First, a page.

On Friday, June 1, Academy Award-winning actor, director, and environmentalist Robert Redford and his wife, Sibylle Szaggars Redford, a multimedia environmental artist, were honored at Ryerson Woods’ 35th Annual Smith Nature Symposium & Benefit at the Brushwood Center. With record-breaking attendance, the event brought in more than $250,000 for the Brushwood Center. For years the Redfords have been committed to preservation, education, and promoting awareness of the connection we have with the earth.
“Sibylle and I were honored to receive this award at Brushwood Center, a place that provokes thought and provides inspiration to protect our natural world,” says Redford.
A few hours before the main event, “The Way of The Rain — Voice of Hope” made its Chicago-area premiere at the John and Nancy Hughes Theater at the Gorton Community Center in Lake Forest. The interactive performance represented our connection to the planet through nature-inspired art, music, dance, film, light, and spoken word. A highlight of the performance was when Redford simply came to the stage, sat on a stool, and shared a raw, heartfelt word to inspire and deepen the understanding of our physical and spiritual connections to the planet and its challenges. The program was a collaboration between Szaggars Redford, the Artistic Director, and Music Composer Tim Janis. The piece was also underwritten by Nancy Hughes, the wife of late film director John Hughes.
Following the premiere, the main event, Ryerson Woods’ 35th Annual Smith Nature Symposium & Benefit, was hosted in a beautiful tent located deep within the Ryerson’s 565 acres of preserved woodlands. Guests enjoyed a menu of local, organic, and sustainable foods, a live auction, and an on-stage interview of the Redfords with local TV stars Bill Kurtis and Donna La Pietra.
Szaggars Redford’s performance of “The Way of the Rain” inspired a new event series at Brushwood Center called “Dear Earth,” which was launched July 22. Szaggars Redford’s artwork, “Rain Paintings,” was also on display at the Brushwood Center through July 15. Forty percent of all the painting sale proceeds benefited Brushwood Center’s nature-inspired youth, family, and veteran art programs, including classes, field trips, exhibitions, and art therapy classes. “Rain Paintings” are watercolor pieces representing climate change and the resulting change of rain patterns. She makes these paintings by placing pigment and paper outside while it rains.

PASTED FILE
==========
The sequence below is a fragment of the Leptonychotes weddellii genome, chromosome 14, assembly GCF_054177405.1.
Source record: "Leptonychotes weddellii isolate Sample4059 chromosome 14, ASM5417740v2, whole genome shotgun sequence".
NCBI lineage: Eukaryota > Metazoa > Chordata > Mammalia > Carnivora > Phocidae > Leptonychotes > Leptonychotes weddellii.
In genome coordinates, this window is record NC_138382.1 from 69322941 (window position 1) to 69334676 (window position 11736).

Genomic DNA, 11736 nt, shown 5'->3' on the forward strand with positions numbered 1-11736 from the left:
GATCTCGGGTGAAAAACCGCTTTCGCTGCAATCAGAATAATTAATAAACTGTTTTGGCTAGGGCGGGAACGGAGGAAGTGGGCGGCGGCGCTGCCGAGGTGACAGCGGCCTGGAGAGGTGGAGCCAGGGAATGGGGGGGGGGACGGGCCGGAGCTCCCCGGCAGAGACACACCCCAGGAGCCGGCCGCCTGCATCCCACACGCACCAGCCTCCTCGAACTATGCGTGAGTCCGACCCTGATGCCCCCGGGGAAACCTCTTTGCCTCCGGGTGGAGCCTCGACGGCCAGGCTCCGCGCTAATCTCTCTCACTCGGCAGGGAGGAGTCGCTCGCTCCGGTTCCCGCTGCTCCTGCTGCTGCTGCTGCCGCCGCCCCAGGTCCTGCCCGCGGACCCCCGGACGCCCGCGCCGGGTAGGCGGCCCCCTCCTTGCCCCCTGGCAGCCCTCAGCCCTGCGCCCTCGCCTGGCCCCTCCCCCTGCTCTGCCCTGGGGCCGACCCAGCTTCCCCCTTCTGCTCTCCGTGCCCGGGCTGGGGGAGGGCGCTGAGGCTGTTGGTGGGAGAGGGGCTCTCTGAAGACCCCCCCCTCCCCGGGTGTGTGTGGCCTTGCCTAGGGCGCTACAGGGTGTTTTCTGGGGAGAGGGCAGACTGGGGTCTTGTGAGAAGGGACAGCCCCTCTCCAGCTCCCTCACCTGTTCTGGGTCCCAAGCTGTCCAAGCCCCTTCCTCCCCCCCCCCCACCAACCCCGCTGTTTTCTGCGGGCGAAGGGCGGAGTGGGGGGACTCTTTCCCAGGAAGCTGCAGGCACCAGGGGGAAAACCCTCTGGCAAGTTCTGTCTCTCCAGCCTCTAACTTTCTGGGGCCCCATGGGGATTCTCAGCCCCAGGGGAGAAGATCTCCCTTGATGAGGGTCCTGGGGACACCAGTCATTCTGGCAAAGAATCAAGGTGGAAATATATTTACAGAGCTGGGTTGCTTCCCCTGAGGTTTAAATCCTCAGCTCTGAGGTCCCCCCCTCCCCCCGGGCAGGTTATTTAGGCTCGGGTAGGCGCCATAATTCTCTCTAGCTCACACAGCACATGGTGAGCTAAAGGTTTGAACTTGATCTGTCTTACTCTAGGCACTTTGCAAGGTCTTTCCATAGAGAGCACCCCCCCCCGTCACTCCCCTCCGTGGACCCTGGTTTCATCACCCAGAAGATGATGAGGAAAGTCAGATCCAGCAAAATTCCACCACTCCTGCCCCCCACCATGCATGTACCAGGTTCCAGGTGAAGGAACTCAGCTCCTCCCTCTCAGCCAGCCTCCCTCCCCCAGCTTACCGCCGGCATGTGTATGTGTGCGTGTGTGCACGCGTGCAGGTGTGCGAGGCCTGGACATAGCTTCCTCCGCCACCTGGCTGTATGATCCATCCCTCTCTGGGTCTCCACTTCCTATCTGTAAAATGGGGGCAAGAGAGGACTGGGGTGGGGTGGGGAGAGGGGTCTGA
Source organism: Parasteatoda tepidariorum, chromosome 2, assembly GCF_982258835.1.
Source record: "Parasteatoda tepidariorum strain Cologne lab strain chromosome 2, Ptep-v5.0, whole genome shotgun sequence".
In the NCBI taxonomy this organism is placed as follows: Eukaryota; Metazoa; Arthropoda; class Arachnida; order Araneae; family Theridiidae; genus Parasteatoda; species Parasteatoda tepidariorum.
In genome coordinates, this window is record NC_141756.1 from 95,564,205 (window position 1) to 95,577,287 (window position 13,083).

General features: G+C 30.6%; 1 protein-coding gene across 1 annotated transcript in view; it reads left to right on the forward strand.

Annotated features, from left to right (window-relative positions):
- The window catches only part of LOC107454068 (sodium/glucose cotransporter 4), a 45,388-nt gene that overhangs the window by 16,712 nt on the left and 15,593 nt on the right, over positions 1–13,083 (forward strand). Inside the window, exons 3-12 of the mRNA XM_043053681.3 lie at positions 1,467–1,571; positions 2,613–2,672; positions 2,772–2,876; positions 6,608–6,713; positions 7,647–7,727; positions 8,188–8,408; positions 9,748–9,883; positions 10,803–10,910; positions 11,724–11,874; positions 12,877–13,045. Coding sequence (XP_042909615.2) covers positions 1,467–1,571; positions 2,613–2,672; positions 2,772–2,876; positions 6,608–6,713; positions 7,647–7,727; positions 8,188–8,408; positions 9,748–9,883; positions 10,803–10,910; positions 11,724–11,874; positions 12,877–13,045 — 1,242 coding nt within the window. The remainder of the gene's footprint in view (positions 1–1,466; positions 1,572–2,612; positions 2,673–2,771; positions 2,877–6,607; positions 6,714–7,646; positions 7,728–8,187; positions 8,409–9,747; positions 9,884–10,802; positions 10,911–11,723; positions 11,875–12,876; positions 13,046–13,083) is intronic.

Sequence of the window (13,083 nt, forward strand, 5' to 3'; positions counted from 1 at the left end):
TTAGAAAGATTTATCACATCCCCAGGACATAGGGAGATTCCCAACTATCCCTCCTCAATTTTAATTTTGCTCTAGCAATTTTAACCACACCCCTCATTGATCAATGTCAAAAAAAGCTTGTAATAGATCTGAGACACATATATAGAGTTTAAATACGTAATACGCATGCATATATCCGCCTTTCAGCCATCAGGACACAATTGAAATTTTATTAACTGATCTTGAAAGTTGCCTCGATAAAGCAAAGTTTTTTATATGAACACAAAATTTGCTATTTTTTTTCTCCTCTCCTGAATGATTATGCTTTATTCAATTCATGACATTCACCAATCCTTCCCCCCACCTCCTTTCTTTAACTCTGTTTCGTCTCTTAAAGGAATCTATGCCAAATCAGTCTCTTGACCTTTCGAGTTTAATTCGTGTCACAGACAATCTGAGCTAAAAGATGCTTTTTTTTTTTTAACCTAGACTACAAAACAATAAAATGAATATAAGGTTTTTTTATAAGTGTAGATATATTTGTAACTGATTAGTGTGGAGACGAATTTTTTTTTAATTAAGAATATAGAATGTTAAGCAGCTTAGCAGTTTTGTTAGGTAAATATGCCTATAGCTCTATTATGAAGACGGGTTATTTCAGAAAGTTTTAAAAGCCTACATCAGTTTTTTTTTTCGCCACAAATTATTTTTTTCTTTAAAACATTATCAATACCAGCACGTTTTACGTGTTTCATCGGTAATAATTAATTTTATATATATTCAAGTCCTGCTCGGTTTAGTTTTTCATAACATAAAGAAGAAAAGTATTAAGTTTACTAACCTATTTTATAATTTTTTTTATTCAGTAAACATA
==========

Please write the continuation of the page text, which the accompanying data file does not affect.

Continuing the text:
Gail Sturm, Brushwood Center board member and chair of the Symposium, says, “Sibylle and Robert are role models to us all. They use their extraordinary talents to educate and inspire people to take action to care for our earth, vital to life’s existence.”
Brushwood Center and those involved with this year’s Symposium would like to thank Abbott and partners, including the Lake County Forest Preserves, for their generous support. Also, a special thanks to all of the individuals who supported the Brushwood Center’s programs at the 2018 Smith Nature Symposium & Benefit (find a complete list online.)
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Haley Yamada is a summer intern for the editorial staff at Make It Better. She is currently working toward a journalism degree from Medill at Northwestern University and plans to graduate in June of 2020. Her work has been published in Spoon University Magazine and on the Northwestern News Network. In her free time she enjoys reading, running, and her pug, Odie. Last year, she ran the Chicago Marathon for Ann & Robert H. Lurie Children’s Hospital of Chicagoand continues to support the organization today.